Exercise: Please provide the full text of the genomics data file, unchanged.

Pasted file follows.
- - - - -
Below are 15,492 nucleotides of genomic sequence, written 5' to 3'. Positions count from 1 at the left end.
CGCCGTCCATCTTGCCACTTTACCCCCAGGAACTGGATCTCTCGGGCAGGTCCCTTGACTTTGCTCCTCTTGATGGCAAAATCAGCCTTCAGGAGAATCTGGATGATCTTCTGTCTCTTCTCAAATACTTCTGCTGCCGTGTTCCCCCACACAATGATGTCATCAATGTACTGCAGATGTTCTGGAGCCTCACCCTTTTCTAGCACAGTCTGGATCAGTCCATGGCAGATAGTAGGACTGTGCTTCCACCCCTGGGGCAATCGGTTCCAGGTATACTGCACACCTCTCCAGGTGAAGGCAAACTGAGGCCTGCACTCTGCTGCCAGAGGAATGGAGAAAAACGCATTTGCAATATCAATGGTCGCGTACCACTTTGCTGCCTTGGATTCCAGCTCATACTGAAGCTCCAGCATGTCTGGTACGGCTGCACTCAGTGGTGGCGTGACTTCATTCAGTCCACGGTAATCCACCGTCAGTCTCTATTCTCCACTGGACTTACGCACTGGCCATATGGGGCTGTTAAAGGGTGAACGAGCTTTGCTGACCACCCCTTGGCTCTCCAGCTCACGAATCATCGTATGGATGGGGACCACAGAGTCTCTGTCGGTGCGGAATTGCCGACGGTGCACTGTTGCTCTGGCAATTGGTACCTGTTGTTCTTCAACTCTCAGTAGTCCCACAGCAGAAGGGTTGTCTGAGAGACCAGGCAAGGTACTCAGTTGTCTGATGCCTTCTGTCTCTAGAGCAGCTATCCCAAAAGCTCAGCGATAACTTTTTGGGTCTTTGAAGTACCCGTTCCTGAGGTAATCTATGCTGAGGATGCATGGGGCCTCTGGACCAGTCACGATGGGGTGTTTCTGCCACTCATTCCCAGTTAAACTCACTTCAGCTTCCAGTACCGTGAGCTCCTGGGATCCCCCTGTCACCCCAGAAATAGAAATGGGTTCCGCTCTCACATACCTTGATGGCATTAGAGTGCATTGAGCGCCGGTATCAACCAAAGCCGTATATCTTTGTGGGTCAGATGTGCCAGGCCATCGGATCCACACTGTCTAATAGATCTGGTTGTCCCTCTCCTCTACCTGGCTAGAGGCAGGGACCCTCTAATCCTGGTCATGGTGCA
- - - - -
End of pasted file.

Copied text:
Below are 15,492 nucleotides of genomic sequence, written 5' to 3'. Positions count from 1 at the left end.
CGCCGTCCATCTTGCCACTTTACCCCCAGGAACTGGATCTCTCGGGCAGGTCCCTTGACTTTGCTCCTCTTGATGGCAAAATCAGCCTTCAGGAGAATCTGGATGATCTTCTGTCTCTTCTCAAATACTTCTGCTGCCGTGTTCCCCCACACAATGATGTCATCAATGTACTGCAGATGTTCTGGAGCCTCACCCTTTTCTAGCACAGTCTGGATCAGTCCATGGCAGATAGTAGGACTGTGCTTCCACCCCTGGGGCAATCGGTTCCAGGTATACTGCACACCTCTCCAGGTGAAGGCAAACTGAGGCCTGCACTCTGCTGCCAGAGGAATGGAGAAAAACGCATTTGCAATATCAATGGTCGCGTACCACTTTGCTGCCTTGGATTCCAGCTCATACTGAAGCTCCAGCATGTCTGGTACGGCTGCACTCAGTGGTGGCGTGACTTCATTCAGTCCACGGTAATCCACCGTCAGTCTCTATTCTCCACTGGACTTACGCACTGGCCATATGGGGCTGTTAAAGGGTGAACGAGCTTTGCTGACCACCCCTTGGCTCTCCAGCTCACGAATCATCGTATGGATGGGGACCACAGAGTCTCTGTCGGTGCGGAATTGCCGACGGTGCACTGTTGCTCTGGCAATTGGTACCTGTTGTTCTTCAACTCTCAGTAGTCCCACAGCAGAAGGGTTGTCTGAGAGACCAGGCAAGGTACTCAGTTGTCTGATGCCTTCTGTCTCTAGAGCAGCTATCCCAAAAGCTCAGCGATAACTTTTTGGGTCTTTGAAGTACCCGTTCCTGAGGTAATCTATGCTGAGGATGCATGGGGCCTCTGGACCAGTCACGATGGGGTGTTTCTGCCACTCATTCCCAGTTAAACTCACTTCAGCTTCCAGTACCGTGAGCTCCTGGGATCCCCCTGTCACCCCAGAAATAGAAATGGGTTCCGCTCTCACATACCTTGATGGCATTAGAGTGCATTGAGCGCCGGTATCAACCAAAGCCGTATATCTTTGTGGGTCAGATGTGCCAGGCCATCGGATCCACACTGTCTAATAGATCTGGTTGTCCCTCTCCTCTACCTGGCTAGAGGCAGGGACCCTCTAATCCTGGTCATGGTGCA